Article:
Controversial Visa Lottery Back in the News

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The flag of Uzbekistan, the home country of "truck terrorist" Sayfullo Saipov.

The 29-year-old man from Uzbekistan charged as a terrorist for driving a truck into a New York City bicycle path, killing eight and severely injuring dozens, entered the United States legally seven years ago on a permanent legal residency permit that he had “won” through a unique immigration program known as the USA Diversity Visa Green Card Lottery program. The Diversity Visa program is administered by the State Department. Ever since it was created in 1990, it has been controversial.

Getting a green card is the gold standard for immigrants. It’s highly competitive. That’s because it gives permanent-resident status to the holder with almost all the rights of a citizen (holders do not have the right to vote or to run for high public office). It is the only permit from which an immigrant can apply for citizenship, generally after five years. But no one is required to become a citizen and the majority of green-card holders do not.

Today, the United States issues more than 1.1 million new green cards to applicants every year. Most apply from their homelands in a process detailed in the Immigration and Nationality Act of 1965. Priority for green cards is given to family members of citizens and green-card holders; about 60 percent of all green cards go to extended family members. The process can take years.

Originally, the number of green cards to be given out annually was capped at 200,000. But that has grown over the years due to a number of special programs. Work skills were never the priority and, over the years, a variety of temporary work and non-immigration student visas were developed to allow in needed workers and scholars, typically for up to six years. Few of these visas can be “adjusted” to become green cards, however.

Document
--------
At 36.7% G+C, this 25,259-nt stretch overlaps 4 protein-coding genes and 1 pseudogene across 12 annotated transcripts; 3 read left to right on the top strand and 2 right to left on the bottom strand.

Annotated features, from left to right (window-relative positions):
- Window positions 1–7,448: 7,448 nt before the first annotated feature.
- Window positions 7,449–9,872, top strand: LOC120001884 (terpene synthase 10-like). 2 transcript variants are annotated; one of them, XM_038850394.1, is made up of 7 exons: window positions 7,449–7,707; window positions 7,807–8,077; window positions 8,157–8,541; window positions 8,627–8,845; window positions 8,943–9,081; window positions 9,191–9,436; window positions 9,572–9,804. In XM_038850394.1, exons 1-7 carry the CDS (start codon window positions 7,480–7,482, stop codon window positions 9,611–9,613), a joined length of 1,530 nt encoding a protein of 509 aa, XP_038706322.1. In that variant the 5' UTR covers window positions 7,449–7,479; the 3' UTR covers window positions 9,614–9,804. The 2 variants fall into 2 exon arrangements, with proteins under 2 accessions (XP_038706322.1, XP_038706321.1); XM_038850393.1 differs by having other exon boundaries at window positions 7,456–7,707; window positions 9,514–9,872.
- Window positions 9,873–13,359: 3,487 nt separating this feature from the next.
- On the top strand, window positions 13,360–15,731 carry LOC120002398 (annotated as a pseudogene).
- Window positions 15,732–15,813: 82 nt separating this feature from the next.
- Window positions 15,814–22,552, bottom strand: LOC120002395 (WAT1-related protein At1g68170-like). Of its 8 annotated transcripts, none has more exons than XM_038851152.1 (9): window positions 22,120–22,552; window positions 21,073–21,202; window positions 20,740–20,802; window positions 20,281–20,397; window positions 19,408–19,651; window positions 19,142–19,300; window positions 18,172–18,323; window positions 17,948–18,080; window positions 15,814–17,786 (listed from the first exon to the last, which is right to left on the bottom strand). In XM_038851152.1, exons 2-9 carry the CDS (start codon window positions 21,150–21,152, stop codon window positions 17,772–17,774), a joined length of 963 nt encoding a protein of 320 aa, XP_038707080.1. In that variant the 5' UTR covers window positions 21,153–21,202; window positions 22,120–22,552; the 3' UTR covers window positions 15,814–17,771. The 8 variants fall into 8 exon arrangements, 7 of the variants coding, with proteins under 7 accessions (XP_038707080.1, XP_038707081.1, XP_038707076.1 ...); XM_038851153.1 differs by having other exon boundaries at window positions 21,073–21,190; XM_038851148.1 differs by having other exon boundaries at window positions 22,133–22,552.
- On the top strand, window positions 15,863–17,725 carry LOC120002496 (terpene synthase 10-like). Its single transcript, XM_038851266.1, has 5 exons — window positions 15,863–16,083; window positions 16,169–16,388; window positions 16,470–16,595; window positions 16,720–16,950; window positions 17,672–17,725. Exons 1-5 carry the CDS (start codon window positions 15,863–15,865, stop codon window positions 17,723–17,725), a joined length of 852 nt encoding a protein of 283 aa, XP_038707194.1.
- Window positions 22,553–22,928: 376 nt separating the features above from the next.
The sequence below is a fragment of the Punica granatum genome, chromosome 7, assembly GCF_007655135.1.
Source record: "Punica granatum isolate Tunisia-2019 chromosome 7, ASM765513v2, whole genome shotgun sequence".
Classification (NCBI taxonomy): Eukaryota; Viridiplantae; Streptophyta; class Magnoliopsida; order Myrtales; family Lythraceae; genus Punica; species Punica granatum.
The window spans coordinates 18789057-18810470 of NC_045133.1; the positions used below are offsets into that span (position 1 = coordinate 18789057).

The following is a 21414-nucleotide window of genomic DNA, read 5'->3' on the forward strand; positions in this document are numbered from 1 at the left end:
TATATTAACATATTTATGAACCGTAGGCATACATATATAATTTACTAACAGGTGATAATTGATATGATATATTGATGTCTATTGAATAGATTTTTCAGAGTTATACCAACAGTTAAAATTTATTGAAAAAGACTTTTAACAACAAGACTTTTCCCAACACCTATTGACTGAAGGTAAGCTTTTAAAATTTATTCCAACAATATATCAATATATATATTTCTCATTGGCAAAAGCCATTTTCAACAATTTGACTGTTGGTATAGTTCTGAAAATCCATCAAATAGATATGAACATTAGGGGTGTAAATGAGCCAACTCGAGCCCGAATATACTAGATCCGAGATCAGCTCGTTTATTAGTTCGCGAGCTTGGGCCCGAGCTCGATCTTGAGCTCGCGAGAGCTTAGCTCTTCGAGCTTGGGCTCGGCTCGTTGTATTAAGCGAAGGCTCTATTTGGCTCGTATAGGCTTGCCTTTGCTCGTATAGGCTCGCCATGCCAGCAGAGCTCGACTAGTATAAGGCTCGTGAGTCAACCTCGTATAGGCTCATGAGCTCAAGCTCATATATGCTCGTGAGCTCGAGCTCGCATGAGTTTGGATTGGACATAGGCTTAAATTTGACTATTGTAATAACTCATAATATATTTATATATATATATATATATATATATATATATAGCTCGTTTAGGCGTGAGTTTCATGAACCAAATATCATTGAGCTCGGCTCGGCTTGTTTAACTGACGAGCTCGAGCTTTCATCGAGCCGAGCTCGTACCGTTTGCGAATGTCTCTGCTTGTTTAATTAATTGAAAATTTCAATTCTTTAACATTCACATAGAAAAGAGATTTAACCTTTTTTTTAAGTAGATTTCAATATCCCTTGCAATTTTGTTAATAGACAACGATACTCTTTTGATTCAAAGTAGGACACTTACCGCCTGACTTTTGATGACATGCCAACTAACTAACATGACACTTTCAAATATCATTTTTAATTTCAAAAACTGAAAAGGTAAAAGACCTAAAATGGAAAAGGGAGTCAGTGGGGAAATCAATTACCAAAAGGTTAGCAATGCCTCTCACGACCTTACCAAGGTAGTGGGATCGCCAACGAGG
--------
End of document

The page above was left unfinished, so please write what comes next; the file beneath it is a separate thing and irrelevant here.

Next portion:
Immigration laws expressly prohibit discrimination against or for any applicant based on race, religion, creed or national origin. Every nationality is to be treated equally in a process that will allow no more than seven percent of all green cards (about 70,000 per year) to be granted to any one nationality.

Applicants from large, well-educated countries with a long history of immigration to the United States such as China, India and Mexico greatly exceed the number allowed and are put on waiting lists. But there are dozens of smaller countries, many of them poorer and with less mobile populations, that have low numbers of applicants.

The Diversity Visa program was created to grant 50,000 permanent immigrant visas a year through an expedited process for applicants from countries with low rates of immigration to the United States — fewer than 50,000 a year. Applications close mid-November (this year on Nov. 22) and then the winners are selected at random. Most come from Africa — almost 21,000 in 2016. That year, more than 15,000 came from Europe, mainly Eastern Europe, while almost 9,000 came from Asia.

Uzbekistan, the country of origin of the “truck terrorist,” received 2,378 diversity visas in 2016; in 2010, when Sayfullo Saipov entered, his country of origin received the most diversity visas of all countries: 3,596.

With a growing focus on work and skill-based immigration visas in Congress the past five years, the diversity visa has increasingly been regarded as a trading chip. In 2013, the Senate passed a comprehensive immigration reform bill that included removing the diversity visa and filling the 50,000 slots with skilled workers instead. In exchange, more than eight million immigrants living and working in the country illegally would be legalized.

Many members of the Republican-majority House of Representatives believe that the diversity visa should end. In 2013, they wanted to do it as a stand-alone bill, not as part of a comprehensive package that would legalize millions of other immigrants. Today, most still feel that way.

The program has always been vulnerable to fraud. Even the State Department website has a Fraud Warning page with the headline: “Diversity Visa Program Scammers Sending Fraudulent Emails and Letters.”

 

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